Murphy v. Baldwin et al

Filing 10

ORDER : Plaintiff's request for a preliminary injunction is DENIED. The Clerk of the Court is DIRECTED to mail a copy of this Memorandumand Order to Plaintiff and to the Jacqueline Lashbrook, Menard's warden. Signed by Judge David R. Herndon on 10/26/2017. (tjk)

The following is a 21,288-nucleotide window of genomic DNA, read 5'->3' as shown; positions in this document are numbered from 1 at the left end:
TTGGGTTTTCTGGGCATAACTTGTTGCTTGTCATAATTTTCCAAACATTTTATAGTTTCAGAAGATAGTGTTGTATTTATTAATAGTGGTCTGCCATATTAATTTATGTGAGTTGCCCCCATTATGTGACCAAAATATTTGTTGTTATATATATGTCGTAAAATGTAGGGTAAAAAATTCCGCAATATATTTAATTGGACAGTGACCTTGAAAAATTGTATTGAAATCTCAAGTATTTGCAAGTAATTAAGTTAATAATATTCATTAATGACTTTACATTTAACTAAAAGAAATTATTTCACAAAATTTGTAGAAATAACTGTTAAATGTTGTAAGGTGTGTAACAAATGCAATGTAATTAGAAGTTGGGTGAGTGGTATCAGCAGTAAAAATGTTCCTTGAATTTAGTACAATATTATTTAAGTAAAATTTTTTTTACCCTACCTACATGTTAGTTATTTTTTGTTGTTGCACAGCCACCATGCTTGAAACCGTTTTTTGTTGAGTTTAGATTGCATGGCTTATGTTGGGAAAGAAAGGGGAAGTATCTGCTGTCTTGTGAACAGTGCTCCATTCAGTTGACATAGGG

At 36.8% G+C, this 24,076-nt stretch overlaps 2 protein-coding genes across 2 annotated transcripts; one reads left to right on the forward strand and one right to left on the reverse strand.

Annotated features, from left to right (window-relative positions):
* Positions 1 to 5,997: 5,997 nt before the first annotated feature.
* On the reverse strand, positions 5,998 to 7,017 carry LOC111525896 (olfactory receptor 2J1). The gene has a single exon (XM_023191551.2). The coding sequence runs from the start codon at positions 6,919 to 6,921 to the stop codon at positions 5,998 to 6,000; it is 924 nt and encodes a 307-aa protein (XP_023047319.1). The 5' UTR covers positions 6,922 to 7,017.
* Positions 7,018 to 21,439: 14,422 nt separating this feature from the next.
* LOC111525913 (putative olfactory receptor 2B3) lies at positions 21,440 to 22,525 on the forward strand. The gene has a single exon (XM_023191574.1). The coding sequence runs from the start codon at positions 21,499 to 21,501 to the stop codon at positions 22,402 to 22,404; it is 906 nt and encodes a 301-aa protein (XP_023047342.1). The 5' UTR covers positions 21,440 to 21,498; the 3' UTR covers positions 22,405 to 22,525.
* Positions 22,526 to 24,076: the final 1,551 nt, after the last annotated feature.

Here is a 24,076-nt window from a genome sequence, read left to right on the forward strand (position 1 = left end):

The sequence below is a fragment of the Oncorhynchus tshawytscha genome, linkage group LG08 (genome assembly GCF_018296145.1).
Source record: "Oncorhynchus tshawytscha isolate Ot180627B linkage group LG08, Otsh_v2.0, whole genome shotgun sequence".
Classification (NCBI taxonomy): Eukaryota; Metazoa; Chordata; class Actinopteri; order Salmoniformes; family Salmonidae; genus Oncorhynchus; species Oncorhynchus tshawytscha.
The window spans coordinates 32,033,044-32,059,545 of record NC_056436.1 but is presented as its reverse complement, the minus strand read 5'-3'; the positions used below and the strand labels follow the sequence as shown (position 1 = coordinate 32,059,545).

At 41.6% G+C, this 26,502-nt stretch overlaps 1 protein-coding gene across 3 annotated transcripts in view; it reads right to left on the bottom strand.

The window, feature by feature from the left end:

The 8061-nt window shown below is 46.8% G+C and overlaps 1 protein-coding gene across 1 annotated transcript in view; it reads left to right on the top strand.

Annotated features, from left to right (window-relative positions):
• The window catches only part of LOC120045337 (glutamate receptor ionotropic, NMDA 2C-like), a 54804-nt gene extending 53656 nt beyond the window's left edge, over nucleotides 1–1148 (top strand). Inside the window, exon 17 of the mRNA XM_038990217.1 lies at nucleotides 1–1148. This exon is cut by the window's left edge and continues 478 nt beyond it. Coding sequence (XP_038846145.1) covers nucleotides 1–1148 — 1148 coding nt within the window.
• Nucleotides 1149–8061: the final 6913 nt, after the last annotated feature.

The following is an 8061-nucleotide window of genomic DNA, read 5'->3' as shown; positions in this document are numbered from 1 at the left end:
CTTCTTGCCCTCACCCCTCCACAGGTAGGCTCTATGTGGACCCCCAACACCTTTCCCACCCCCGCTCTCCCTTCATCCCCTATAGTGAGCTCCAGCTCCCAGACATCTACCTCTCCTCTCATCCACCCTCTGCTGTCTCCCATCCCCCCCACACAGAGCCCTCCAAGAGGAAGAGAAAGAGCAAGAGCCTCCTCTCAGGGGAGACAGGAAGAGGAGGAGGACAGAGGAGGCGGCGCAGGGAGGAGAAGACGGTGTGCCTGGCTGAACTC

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IN THE UNITED STATES DISTRICT COURT FOR THE SOUTHERN DISTRICT OF ILLINOIS JAMELL A. MURPHY, B63752, Plaintiff, No. 3:17-cv-01154-DRH vs. JOHN BALDWIN, JACQUILINE LASHBROOK, L.T. DAVID MITCHELL, C/O OFFICER PORTER, and C/O OFFICER JOHN DOE, Defendants. MEMORANDUM AND ORDER HERNDON, District Judge: This matter is before the Court to address the request for preliminary injunction included in Plaintiff’s Complaint. (Doc. 6, p. 7). Plaintiff Jamell A. Murphy, an inmate currently housed at Stateville Correctional Center, filed this action pursuant to 42 U.S.C. § 1983. Plaintiff brings allegations pertaining to constitutional violations that allegedly occurred while he was housed at Menard Correctional Center (“Menard”). According to the Complaint, on June 16, 2017, Plaintiff was the victim of excessive force. Plaintiff claims that at 10:00 a.m. “West House Menard Eight Gallery Officer Web called gym line.” (Doc. 6, p. 3). At around 10:45 a.m., inmates in the west cell house (galleries 8 and 5) were ordered to leave and exit the gym due to a separate incident. Id. When 8 gallery was exiting the gym (but while Plaintiff was still inside the gym doors), there was another altercation between inmates and staff. Id. Plaintiff heard Porter say, “Y’all keep acting up, I’m gonna stomp one of you nigger’s brains out.” Id. At that point, warning shots were fired from two gun towers. (Doc. 6, p. 4). All inmates were then ordered to get on the ground. Id. Plaintiff contends that while on the ground, handcuffed, and not resisting, he was assaulted by John Doe, Porter, and/or Mitchell. Id. Plaintiff claims that video footage from “the towers etc.” will support his claims. Id. Plaintiff also contends that he previously filed a grievance pertaining to the assault and, in that grievance, requested that officials preserve footage from the day in question. Id. At the close of his Complaint, Plaintiff seeks a “preliminary and permanent injunction” ordering Defendants “to preserve video footage from June 16, 2017 and to stop racially profiling and assaulting and murdering inmates with the use of excessive force.” (Doc. 6, p. 7). As to the latter request, clearly officials are not permitted to assault and murder inmates. If Plaintiff were still housed at Menard and could establish that he was in danger of being murdered or assaulted by Defendants, a preliminary injunction might be warranted. However, Plaintiff is presently at Stateville. As such, a preliminary injunction is not necessary to protect Plaintiff from officials at Menard. 1 1 To obtain preliminary injunctive relief, the moving party must demonstrate that he or she has a reasonable likelihood of success on the merits, lacks an adequate remedy at law, and will suffer Plaintiff has also requested a preliminary or permanent injunction pertaining to video surveillance from June 16, 2017. This request is more appropriately understood as a motion to preserve evidence, which, as is explained more fully below, is unnecessary. A party has a duty to preserve evidence when he knows, or should have known, that litigation is imminent. Trask-Morton v. Motel 6 Operating L.P., 534 F.3d 672, 681 (7th Cir. 2008). The scope of the duty to preserve evidence is broad, encompassing any relevant evidence that the non-preserving party knew or reasonably could foresee would be relevant to imminent or pending litigation. Melendez v. Illinois Bell Tel. Co., 79 F.3d 661, 671 (7th Cir. 1996); Marrocco v. General Motors Corp., 966 F.2d 220, 223–225 (7th Cir. 1992). Thus, once the duty to preserve is triggered, the party owes a duty to preserve evidence that may be sought during discovery and should implement a plan to find and preserve relevant evidence. Finally, a party's duty to preserve information is not a passive obligation; it must be discharged actively. See Marrocco, 966 F.2d at 224–25. Because Defendants already have a duty to preserve relevant evidence, the Court finds that an order requiring Defendants not to destroy evidence is unnecessary. Here, if relevant evidence is (or was) destroyed after the duty to preserve attaches (or attached), Defendants will be subject to sanctions. At this time, the Court makes no comment on when the duty to preserve was triggered (At the time of the assault? When Plaintiff filed a grievance? When Defendants irreparable harm if immediate relief is not granted. Girl Scouts of Manitou Council, Inc. v. Girl Scouts of U.S., Inc., 549 F.3d 1079, 1086 (7th Cir. 2008). received notice of the instant action?). That question can be addressed, if necessary, with a more fully developed record as the case progresses. Nonetheless, to ensure that there is no confusion going forward and because Defendants have not yet been served in this case, the Court will provide Jacqueline Lashbrook, the current warden of Menard, with a copy of this order. For the reasons described herein, Plaintiff’s request for a preliminary injunction is DENIED. The Court reminds Defendants that they are under a duty to preserve relevant evidence. That duty is unquestionably triggered by the issuance of this Order. However, depending on when Defendants knew of should have known that litigation was imminent, the duty may have attached prior to issuance of this Order. The Clerk of the Court is DIRECTED to mail a copy of this Memorandum and Order to Plaintiff and to the Jacqueline Lashbrook, Menard’s warden. IT IS SO ORDERED. Digitally signed by Judge David R. Herndon Date: 2017.10.26 14:37:04 -05'00' UNITED STATES DISTRICT JUDGE

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